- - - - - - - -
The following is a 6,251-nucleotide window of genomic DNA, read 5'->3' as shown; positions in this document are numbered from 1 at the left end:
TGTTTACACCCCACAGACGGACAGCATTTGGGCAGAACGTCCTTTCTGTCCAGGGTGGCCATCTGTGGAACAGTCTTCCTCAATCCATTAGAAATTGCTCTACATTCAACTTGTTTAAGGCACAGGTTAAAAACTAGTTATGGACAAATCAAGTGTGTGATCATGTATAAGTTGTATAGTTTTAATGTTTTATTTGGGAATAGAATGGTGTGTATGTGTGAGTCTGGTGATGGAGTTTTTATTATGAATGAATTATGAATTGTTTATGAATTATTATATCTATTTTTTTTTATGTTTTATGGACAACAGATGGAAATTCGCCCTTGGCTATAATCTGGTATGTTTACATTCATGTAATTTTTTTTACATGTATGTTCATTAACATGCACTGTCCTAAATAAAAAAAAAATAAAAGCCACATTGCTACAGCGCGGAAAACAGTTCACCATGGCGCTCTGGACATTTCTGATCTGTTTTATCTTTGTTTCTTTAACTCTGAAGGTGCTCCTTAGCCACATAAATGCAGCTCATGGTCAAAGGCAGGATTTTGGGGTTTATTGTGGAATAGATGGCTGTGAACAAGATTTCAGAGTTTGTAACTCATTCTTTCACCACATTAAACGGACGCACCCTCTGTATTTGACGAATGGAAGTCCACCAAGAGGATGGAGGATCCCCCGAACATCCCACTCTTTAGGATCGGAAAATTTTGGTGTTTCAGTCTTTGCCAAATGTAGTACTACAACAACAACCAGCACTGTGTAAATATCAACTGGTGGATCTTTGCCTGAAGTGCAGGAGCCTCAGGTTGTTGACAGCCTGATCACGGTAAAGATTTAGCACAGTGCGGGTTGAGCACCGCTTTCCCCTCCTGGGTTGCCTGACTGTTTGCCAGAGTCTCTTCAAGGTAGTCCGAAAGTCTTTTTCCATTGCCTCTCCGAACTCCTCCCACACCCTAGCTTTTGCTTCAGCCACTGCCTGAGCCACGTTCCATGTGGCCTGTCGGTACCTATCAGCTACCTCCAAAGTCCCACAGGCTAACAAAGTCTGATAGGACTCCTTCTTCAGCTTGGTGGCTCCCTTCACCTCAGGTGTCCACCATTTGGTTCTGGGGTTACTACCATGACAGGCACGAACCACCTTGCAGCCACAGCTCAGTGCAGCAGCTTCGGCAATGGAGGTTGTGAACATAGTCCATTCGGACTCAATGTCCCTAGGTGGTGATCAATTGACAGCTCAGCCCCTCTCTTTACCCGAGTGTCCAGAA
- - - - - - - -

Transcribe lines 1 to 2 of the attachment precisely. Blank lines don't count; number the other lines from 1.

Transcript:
The following is a 6,251-nucleotide window of genomic DNA, read 5'->3' as shown; positions in this document are numbered from 1 at the left end:
TGTTTACACCCCACAGACGGACAGCATTTGGGCAGAACGTCCTTTCTGTCCAGGGTGGCCATCTGTGGAACAGTCTTCCTCAATCCATTAGAAATTGCTCTACATTCAACTTGTTTAAGGCACAGGTTAAAAACTAGTTATGGACAAATCAAGTGTGTGATCATGTATAAGTTGTATAGTTTTAATGTTTTATTTGGGAATAGAATGGTGTGTATGTGTGAGTCTGGTGATGGAGTTTTTATTATGAATGAATTATGAATTGTTTATGAATTATTATATCTATTTTTTTTTATGTTTTATGGACAACAGATGGAAATTCGCCCTTGGCTATAATCTGGTATGTTTACATTCATGTAATTTTTTTTACATGTATGTTCATTAACATGCACTGTCCTAAATAAAAAAAAAATAAAAGCCACATTGCTACAGCGCGGAAAACAGTTCACCATGGCGCTCTGGACATTTCTGATCTGTTTTATCTTTGTTTCTTTAACTCTGAAGGTGCTCCTTAGCCACATAAATGCAGCTCATGGTCAAAGGCAGGATTTTGGGGTTTATTGTGGAATAGATGGCTGTGAACAAGATTTCAGAGTTTGTAACTCATTCTTTCACCACATTAAACGGACGCACCCTCTGTATTTGACGAATGGAAGTCCACCAAGAGGATGGAGGATCCCCCGAACATCCCACTCTTTAGGATCGGAAAATTTTGGTGTTTCAGTCTTTGCCAAATGTAGTACTACAACAACAACCAGCACTGTGTAAATATCAACTGGTGGATCTTTGCCTGAAGTGCAGGAGCCTCAGGTTGTTGACAGCCTGATCACGGTAAAGATTTAGCACAGTGCGGGTTGAGCACCGCTTTCCCCTCCTGGGTTGCCTGACTGTTTGCCAGAGTCTCTTCAAGGTAGTCCGAAAGTCTTTTTCCATTGCCTCTCCGAACTCCTCCCACACCCTAGCTTTTGCTTCAGCCACTGCCTGAGCCACGTTCCATGTGGCCTGTCGGTACCTATCAGCTACCTCCAAAGTCCCACAGGCTAACAAAGTCTGATAGGACTCCTTCTTCAGCTTGGTGGCTCCCTTCACCTCAGGTGTCCACCATTTGGTTCTGGGGTTACTACCATGACAGGCACGAACCACCTTGCAGCCACAGCTCAGTGCAGCAGCTTCGGCAATGGAGGTTGTGAACATAGTCCATTCGGACTCAATGTCCCTAGGTGGTGATCAATTGACAGCTCAGCCCCTCTCTTTACCCGAGTGTCCAGAA